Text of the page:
The Jewish federations of Greater Middlesex and Monmouth counties expect to complete their planned merger by January; the aim, said leaders, is to meld the strong points of both organizations to increase fund-raising and better serve community needs.
In a town hall meeting held at the South River offices of the Middlesex federation July 22, about 100 turned out to ask questions and hear about the plans.
The meeting was led by Middlesex merger committee cochair Lee Livingston, who said while organizers “don’t have all the i’s dotted and the t’s crossed,” merger plans are moving along smoothly. A similar town hall meeting will take place Tuesday, July 29, at Monmouth’s offices in Holmdel.
A final board vote on the merger is planned for October, with a membership vote in Middlesex — under its bylaws anyone who gives a donation can cast a vote — that month, and a “full integration” starting next year, according to information supplied at the meeting.
Leaders of both federations, he said, were eager to settle final details out of consideration for their “wonderful” staffs.
“They deserve to know where we are and where they stand — not if they are going to be, but where they are going to be,” Livingston said. “There will be realignment.”
Beyond the combined staff, a bigger federation will allow programs to better meet community needs and make a greater impact locally and internationally, said leaders at the meeting, and will allow the community to have a larger voice in the federation system.
The Jewish Federations of North America is the umbrella organization for 153 Jewish federations and over 300 network communities. In New Jersey, the State Association of Jewish Federations now represents 11 organizations.
While their missions align, the main difference, Livingston said, is that the Greater Middlesex federation “is older, more conservative, and in a stronger financial position than Monmouth.”
Monmouth’s strengths, he said, “are that they are younger, not as conservative, and they have a larger Jewish population.” In Middlesex, he said, there is generational continuity; many activists are involved with the federation because their parents passed down the tradition.
Middlesex also brings to the merger table a strong legacy and endowment program and good data procedures and support networks. Monmouth, for its part, has a growing campaign, successful community engagement and marketing campaigns, and a good relationship with local partners, including its beneficiary agencies and synagogues.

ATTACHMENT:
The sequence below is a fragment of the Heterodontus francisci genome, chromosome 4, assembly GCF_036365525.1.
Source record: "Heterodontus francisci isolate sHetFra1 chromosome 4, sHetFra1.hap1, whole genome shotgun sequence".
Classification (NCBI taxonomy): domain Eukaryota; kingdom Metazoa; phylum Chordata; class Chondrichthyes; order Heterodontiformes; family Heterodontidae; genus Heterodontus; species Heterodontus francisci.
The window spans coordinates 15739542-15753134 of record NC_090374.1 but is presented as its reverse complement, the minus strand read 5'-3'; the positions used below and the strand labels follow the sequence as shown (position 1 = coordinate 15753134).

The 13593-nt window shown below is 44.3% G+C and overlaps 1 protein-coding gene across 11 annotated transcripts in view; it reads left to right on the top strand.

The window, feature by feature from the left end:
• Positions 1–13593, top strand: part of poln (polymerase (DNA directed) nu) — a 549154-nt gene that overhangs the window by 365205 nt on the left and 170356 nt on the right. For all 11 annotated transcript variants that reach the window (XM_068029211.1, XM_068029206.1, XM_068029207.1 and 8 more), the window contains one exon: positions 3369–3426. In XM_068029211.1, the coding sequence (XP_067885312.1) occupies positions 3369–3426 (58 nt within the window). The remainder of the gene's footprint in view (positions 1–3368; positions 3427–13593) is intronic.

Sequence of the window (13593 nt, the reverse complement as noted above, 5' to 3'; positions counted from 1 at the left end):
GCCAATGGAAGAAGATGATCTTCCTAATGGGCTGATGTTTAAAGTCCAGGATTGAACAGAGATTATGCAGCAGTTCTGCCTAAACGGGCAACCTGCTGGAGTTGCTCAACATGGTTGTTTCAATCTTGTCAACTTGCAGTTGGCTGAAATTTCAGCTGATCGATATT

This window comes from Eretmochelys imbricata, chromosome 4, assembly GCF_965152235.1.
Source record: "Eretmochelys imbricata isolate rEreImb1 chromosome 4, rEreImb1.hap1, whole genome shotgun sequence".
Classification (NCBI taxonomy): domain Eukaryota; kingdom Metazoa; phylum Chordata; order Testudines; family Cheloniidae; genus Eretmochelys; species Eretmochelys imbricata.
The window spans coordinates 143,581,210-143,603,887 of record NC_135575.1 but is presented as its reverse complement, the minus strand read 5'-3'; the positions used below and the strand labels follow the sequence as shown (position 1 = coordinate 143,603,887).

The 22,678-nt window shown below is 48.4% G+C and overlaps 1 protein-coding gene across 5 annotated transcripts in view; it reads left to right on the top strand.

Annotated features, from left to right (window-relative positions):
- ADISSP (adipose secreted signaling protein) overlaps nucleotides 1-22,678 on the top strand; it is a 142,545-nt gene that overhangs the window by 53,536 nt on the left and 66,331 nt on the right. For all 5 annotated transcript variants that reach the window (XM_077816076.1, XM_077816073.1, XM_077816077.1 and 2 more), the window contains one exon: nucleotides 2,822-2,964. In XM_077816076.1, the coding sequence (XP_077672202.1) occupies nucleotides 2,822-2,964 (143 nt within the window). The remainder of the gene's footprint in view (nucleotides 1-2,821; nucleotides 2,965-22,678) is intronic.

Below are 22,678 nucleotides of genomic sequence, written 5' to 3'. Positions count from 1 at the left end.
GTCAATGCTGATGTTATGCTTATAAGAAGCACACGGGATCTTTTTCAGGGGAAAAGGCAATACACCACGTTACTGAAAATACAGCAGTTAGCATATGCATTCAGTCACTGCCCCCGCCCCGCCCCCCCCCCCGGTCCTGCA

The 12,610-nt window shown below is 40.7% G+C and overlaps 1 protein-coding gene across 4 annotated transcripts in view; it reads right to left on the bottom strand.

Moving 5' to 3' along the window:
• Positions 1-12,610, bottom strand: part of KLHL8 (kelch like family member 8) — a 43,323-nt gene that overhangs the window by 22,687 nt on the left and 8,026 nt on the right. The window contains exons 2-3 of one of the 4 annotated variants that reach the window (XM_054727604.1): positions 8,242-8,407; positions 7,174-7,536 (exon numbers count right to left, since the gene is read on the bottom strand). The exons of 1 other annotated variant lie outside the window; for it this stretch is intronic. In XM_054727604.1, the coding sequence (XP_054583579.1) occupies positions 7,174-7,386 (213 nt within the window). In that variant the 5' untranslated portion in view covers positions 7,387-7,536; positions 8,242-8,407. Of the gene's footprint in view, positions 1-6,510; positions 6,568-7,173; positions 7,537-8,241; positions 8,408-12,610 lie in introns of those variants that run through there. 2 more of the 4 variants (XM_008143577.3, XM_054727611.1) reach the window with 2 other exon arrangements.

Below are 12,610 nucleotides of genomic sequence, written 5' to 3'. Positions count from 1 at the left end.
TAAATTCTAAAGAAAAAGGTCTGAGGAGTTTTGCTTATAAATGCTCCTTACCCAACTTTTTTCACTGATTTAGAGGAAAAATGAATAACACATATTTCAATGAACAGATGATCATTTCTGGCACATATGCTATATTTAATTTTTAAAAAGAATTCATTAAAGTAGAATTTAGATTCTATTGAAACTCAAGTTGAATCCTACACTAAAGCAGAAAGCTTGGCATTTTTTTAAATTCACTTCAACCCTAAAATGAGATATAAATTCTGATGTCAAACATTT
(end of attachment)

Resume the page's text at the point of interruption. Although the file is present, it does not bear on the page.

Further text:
“It’s no secret we have $10 million in endowments,” said Livingston. “As part of our agreement all [undedicated] endowments will remain in Middlesex for three years.”
Monmouth has about half the endowments of Middlesex.
One of the benefits of the merger will be the larger professional staff engaged in community outreach and fund-raising, said Middlesex executive director Susan Antman. The combined federation will support 55 organizations, locally, in Israel, and overseas.
She said she is anticipating the advantages from one of Monmouth federation’s particular strengths: its marketing. “We can’t attract people if they don’t know what we do. Doing outreach and engagement together will benefit both communities because it will give us opportunities to look at all sectors of our combined communities and see who is underserved and whom we can serve better.”
Livingston pointed out the way people approach federation has changed over the years.
“We used to rely on volunteers, but volunteers don’t want to do outreach or ask for money,” he explained. “More and more we’re relying on professional staff.”
He noted that “younger people today, in my opinion, don’t have the same sense of community we had…. We need to do things a different way.”
Monmouth executive director Keith Krivitzky said his organization has had success in attracting volunteers to specific projects rather than to long-term volunteer positions.
He also said the merger will help with efforts to attract that next generation to federation. “The challenge is not attracting young people to leadership positions,” said Krivitzky; “it is attracting young people, period.”
Programs that “leverage the impact” of teens and show them that federation can be both exciting and fun “is a great place to start,” he said.
Among the challenges both federations have faced — common to smaller federations — is recruiting leadership and sustaining educational offerings.
“The problem is not that there are not enough people to support federation,” said Krivitzky. “The problem is we haven’t connected with them.”
Livingston said the merger process has been eased by the open minds of leaders on both sides.
“I don’t think there was anyone who didn’t think this was a good idea,” said Livingston, who recalled that 29 years earlier there were concerns when Jewish Federation of Northern Middlesex County and Jewish Federation of the Raritan Valley merged to become the current Greater Middlesex federation.
“When we first started this current process, Middlesex would sit on this side of the table and Monmouth would sit on that side,” he said. “Now we sit interchangeably.”